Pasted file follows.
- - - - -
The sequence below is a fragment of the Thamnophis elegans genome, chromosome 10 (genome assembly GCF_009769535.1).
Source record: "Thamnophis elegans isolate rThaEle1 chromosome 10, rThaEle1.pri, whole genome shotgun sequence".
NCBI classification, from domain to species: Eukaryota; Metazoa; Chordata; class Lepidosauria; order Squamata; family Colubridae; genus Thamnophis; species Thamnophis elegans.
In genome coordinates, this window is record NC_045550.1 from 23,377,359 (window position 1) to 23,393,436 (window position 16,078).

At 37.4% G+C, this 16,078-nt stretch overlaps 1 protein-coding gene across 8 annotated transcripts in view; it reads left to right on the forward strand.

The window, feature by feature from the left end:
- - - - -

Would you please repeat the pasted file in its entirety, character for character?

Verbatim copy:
The sequence below is a fragment of the Thamnophis elegans genome, chromosome 10 (genome assembly GCF_009769535.1).
Source record: "Thamnophis elegans isolate rThaEle1 chromosome 10, rThaEle1.pri, whole genome shotgun sequence".
NCBI classification, from domain to species: Eukaryota; Metazoa; Chordata; class Lepidosauria; order Squamata; family Colubridae; genus Thamnophis; species Thamnophis elegans.
In genome coordinates, this window is record NC_045550.1 from 23,377,359 (window position 1) to 23,393,436 (window position 16,078).

At 37.4% G+C, this 16,078-nt stretch overlaps 1 protein-coding gene across 8 annotated transcripts in view; it reads left to right on the forward strand.

The window, feature by feature from the left end: